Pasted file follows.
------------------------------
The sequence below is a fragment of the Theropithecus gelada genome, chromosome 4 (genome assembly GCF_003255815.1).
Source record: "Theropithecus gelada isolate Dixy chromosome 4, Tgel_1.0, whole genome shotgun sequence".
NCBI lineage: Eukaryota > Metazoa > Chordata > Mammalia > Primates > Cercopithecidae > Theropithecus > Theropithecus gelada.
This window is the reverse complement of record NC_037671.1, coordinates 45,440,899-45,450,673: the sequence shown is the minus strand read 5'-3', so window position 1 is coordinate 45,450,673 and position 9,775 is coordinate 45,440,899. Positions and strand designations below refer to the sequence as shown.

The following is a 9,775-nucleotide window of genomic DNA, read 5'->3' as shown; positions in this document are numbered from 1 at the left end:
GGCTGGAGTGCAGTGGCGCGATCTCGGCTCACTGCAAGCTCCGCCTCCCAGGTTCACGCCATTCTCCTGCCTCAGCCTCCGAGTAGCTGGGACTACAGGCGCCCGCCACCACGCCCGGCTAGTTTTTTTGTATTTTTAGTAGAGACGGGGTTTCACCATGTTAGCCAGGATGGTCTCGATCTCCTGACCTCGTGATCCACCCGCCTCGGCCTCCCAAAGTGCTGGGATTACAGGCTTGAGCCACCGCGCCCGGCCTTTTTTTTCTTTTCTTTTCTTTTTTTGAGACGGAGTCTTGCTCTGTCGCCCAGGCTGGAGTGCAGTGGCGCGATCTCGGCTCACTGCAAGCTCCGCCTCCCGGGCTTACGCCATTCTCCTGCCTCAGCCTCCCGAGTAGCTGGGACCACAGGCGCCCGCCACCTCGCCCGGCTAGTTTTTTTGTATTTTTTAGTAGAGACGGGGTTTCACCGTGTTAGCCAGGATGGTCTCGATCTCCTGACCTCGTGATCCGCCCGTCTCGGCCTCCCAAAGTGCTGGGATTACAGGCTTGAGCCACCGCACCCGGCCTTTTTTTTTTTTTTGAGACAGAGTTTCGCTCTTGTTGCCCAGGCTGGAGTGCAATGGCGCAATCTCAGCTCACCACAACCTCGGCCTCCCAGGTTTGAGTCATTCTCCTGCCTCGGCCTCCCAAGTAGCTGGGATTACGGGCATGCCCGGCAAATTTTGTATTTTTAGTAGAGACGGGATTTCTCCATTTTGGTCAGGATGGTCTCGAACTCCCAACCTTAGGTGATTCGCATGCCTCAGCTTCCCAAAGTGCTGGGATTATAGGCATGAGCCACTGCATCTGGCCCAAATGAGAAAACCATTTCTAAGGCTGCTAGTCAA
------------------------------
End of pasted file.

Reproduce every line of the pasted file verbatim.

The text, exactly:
The sequence below is a fragment of the Theropithecus gelada genome, chromosome 4 (genome assembly GCF_003255815.1).
Source record: "Theropithecus gelada isolate Dixy chromosome 4, Tgel_1.0, whole genome shotgun sequence".
NCBI lineage: Eukaryota > Metazoa > Chordata > Mammalia > Primates > Cercopithecidae > Theropithecus > Theropithecus gelada.
This window is the reverse complement of record NC_037671.1, coordinates 45,440,899-45,450,673: the sequence shown is the minus strand read 5'-3', so window position 1 is coordinate 45,450,673 and position 9,775 is coordinate 45,440,899. Positions and strand designations below refer to the sequence as shown.

The following is a 9,775-nucleotide window of genomic DNA, read 5'->3' as shown; positions in this document are numbered from 1 at the left end:
GGCTGGAGTGCAGTGGCGCGATCTCGGCTCACTGCAAGCTCCGCCTCCCAGGTTCACGCCATTCTCCTGCCTCAGCCTCCGAGTAGCTGGGACTACAGGCGCCCGCCACCACGCCCGGCTAGTTTTTTTGTATTTTTAGTAGAGACGGGGTTTCACCATGTTAGCCAGGATGGTCTCGATCTCCTGACCTCGTGATCCACCCGCCTCGGCCTCCCAAAGTGCTGGGATTACAGGCTTGAGCCACCGCGCCCGGCCTTTTTTTTCTTTTCTTTTCTTTTTTTGAGACGGAGTCTTGCTCTGTCGCCCAGGCTGGAGTGCAGTGGCGCGATCTCGGCTCACTGCAAGCTCCGCCTCCCGGGCTTACGCCATTCTCCTGCCTCAGCCTCCCGAGTAGCTGGGACCACAGGCGCCCGCCACCTCGCCCGGCTAGTTTTTTTGTATTTTTTAGTAGAGACGGGGTTTCACCGTGTTAGCCAGGATGGTCTCGATCTCCTGACCTCGTGATCCGCCCGTCTCGGCCTCCCAAAGTGCTGGGATTACAGGCTTGAGCCACCGCACCCGGCCTTTTTTTTTTTTTTGAGACAGAGTTTCGCTCTTGTTGCCCAGGCTGGAGTGCAATGGCGCAATCTCAGCTCACCACAACCTCGGCCTCCCAGGTTTGAGTCATTCTCCTGCCTCGGCCTCCCAAGTAGCTGGGATTACGGGCATGCCCGGCAAATTTTGTATTTTTAGTAGAGACGGGATTTCTCCATTTTGGTCAGGATGGTCTCGAACTCCCAACCTTAGGTGATTCGCATGCCTCAGCTTCCCAAAGTGCTGGGATTATAGGCATGAGCCACTGCATCTGGCCCAAATGAGAAAACCATTTCTAAGGCTGCTAGTCAA